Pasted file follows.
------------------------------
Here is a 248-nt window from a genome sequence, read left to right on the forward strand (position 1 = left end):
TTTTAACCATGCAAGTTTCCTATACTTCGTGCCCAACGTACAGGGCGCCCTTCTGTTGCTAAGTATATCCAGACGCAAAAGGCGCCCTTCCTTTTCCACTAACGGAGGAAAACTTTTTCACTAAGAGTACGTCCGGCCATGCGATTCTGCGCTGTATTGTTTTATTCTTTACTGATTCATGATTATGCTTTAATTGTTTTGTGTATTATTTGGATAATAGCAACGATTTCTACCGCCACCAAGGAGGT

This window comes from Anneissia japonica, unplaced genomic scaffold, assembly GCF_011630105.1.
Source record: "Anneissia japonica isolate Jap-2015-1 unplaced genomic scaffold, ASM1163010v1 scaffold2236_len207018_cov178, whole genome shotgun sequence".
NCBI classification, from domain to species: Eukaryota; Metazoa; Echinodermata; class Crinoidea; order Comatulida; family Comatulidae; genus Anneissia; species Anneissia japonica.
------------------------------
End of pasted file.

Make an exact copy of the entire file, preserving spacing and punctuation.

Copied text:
Here is a 248-nt window from a genome sequence, read left to right on the forward strand (position 1 = left end):
TTTTAACCATGCAAGTTTCCTATACTTCGTGCCCAACGTACAGGGCGCCCTTCTGTTGCTAAGTATATCCAGACGCAAAAGGCGCCCTTCCTTTTCCACTAACGGAGGAAAACTTTTTCACTAAGAGTACGTCCGGCCATGCGATTCTGCGCTGTATTGTTTTATTCTTTACTGATTCATGATTATGCTTTAATTGTTTTGTGTATTATTTGGATAATAGCAACGATTTCTACCGCCACCAAGGAGGT

This window comes from Anneissia japonica, unplaced genomic scaffold, assembly GCF_011630105.1.
Source record: "Anneissia japonica isolate Jap-2015-1 unplaced genomic scaffold, ASM1163010v1 scaffold2236_len207018_cov178, whole genome shotgun sequence".
NCBI classification, from domain to species: Eukaryota; Metazoa; Echinodermata; class Crinoidea; order Comatulida; family Comatulidae; genus Anneissia; species Anneissia japonica.